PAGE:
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Army Getting New Side Armor Next Month

By Pamela Hess, UPI Pentagon Correspondent
Washington (UPI) Jan 18, 2006
The Army next month will start shipping new body armor to protect the side of soldier's torsos from bullets and shrapnel, the Army secretary said Wednesday.

The new body armor addition weighs five pounds, adding to the already heavy burden American soldiers wear in Iraq and Afghanistan.

The number of soldiers who die from bullets or wounds to their unprotected sides is small, said Army Secretary Francis Harvey at a Pentagon press conference, but as far as he is concerned the additional armor should be mandatory kit.

"What we're trying to do here is balance the mobility with protection," said Harvey. "You can have protection, but if you can't move, you may get shot in the leg or something because you can't move that fast. So it's a compromise."

It will be up to U.S. Central Command and likely the individual commanders to determine which soldiers will wear the additional armor. They will take into account the nature of the threat, a soldier's duties -- riding in a turret or standing at a static guard post -- and the need for mobility in determining whether to add the armor.

"Even though the evidence shows that this is not a major threat, we have an adaptive enemy that we're trying to get ahead of, so we are going to be fielding, starting next month, side plates," Harvey said.

Soldiers in Iraq already complain about the weight they carry in the field, particularly in the hot summer months. The average soldier starts with at least 50 extra pounds, from armor and weapons and ammunition, and it goes up from there.

"The current stuff weighs a lot and impedes our mobility a lot," stated a soldier serving in Iraq on Wednesday. "In many ways, the best defense is a good offense -- if you're shooting back accurately and moving quickly, you can stay alive better than if you had more armor. I feel fairly confident in the Interceptor body armor we have, the armored (Humvees) we have, and everything else ...(But) you can't turn us into walking knights encased in Kevlar or steel. And even if you did, the insurgents would still find the chink in our armor, or build an (improvised explosive device) big enough to make all that armor irrelevant."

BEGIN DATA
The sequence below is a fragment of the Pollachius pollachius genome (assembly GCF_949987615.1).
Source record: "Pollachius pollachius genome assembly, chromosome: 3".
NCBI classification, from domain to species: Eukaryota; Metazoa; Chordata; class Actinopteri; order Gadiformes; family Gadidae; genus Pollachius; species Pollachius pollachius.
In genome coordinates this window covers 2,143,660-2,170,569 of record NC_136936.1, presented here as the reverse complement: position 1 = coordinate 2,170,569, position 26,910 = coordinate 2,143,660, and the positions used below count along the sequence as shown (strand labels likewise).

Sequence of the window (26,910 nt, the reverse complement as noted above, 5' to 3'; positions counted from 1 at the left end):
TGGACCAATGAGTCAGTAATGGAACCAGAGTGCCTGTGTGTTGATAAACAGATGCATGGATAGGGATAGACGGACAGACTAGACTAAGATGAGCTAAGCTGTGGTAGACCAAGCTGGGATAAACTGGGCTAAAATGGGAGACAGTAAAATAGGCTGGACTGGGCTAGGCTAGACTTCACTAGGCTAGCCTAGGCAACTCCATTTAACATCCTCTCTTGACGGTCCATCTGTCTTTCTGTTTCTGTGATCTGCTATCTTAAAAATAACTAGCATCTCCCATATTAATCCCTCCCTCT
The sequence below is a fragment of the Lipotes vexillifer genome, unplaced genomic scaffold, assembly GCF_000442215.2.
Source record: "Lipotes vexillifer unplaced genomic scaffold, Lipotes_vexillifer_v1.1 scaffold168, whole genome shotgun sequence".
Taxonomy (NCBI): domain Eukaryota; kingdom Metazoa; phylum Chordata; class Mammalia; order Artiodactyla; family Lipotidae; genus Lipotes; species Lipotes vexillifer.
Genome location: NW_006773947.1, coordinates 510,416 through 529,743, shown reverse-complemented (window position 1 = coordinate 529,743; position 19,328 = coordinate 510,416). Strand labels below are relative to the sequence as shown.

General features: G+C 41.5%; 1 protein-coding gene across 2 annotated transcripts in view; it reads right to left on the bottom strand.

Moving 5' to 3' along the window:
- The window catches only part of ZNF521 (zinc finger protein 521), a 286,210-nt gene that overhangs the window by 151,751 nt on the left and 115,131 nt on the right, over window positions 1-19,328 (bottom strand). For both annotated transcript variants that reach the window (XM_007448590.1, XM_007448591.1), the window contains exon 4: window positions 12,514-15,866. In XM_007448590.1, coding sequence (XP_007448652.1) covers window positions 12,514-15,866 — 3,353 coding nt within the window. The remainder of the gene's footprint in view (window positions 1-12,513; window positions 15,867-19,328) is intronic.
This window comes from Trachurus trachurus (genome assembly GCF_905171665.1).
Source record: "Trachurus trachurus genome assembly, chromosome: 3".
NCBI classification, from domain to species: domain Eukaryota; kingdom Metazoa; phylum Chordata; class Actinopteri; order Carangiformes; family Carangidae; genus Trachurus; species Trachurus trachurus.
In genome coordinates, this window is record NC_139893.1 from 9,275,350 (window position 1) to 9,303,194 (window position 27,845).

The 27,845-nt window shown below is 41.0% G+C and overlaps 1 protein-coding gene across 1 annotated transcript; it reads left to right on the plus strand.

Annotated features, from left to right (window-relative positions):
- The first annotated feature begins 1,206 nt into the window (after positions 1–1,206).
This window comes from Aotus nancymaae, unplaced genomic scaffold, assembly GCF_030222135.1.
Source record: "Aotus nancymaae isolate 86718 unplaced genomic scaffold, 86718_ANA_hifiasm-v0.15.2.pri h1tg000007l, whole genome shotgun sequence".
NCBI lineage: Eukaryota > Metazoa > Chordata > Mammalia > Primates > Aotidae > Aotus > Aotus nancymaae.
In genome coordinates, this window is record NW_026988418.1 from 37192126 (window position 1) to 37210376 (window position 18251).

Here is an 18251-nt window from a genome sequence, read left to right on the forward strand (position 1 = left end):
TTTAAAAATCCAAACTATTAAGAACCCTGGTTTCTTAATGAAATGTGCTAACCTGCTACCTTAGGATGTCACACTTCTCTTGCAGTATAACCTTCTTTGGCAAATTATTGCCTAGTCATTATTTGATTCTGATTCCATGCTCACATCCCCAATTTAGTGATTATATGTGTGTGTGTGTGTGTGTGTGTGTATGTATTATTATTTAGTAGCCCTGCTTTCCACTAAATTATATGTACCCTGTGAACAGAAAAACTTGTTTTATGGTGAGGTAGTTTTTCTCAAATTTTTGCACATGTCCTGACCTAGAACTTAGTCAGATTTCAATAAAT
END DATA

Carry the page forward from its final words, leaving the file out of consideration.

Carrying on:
The soldier said his colleagues in Iraq were upset both about the vulnerability of their armor coverage as well as the New York Times article last week that highlighted it.

That story quoted a Marine medical study from August 2005 that said nearly one-quarter of the 89 fatalities among Marines that were included in the investigation could have been prevented had the Marine Corps issued side armor plates. About 9,000 have been fielded to Marines since then, according to the Corps.

Of the 89 fatalities considered in the Marine study, 60 percent were from small arms fire. Another 38 percent were the result of blast injuries.

According to Harvey, the issue is much different in the Army. Only one soldier has died from a gunshot wound to the side of the torso. Just five percent have died from small arms fire. About 90 percent of the wounded and dead are the result of blast injuries from improvised explosive devices, land mines and rocket-propelled grenades. Tracing those injuries back to the side area is difficult, as those who die from shrapnel blasts tend to have multiple wounds; identifying the fatal entry point is often impossible.

According to Pentagon statistics current as of Jan. 7, of the 19,550 dead and wounded in Iraq 10,373 were caused by explosive devices, 2,135 by rocket or mortar explosions, and 1,678 were by gunshot wounds.

The Army and Marine Corps operate in different ways and places in Iraq which also affects the kinds of casualties they endure. The Army tends to be a heavier force, employing tanks and other armored vehicles more often than the Marine Corps. The Marine Corps is at its heart a light infantry force, and units conduct dismounted or foot patrols without the benefit of armored vehicles with some frequency. The Marine Corps is also operating in the universally dangerous Anbar province, the heart of the insurgency. Army units are spread among both dangerous insurgent footholds - particularly Mosul and Baghdad -- and relatively peaceful areas.

Harvey disputed the notion that the Army has been slow to respond to the Marine Corps' findings.

"We didn't wait. The request came in, in September. It has to be designed, tested and demonstrated. And we did that in a matter of three months," Harvey said.

Thus far the Army has issued some 700,000 sets of body armor to the field. That number includes upgraded ceramic plates that fit into vests. The initial plates were vulnerable to armor-piercing bullets. According to an Army spokesman, the Army was already at work on a new plate when that vulnerability began to be exploited in Iraq.

Source: United Press International

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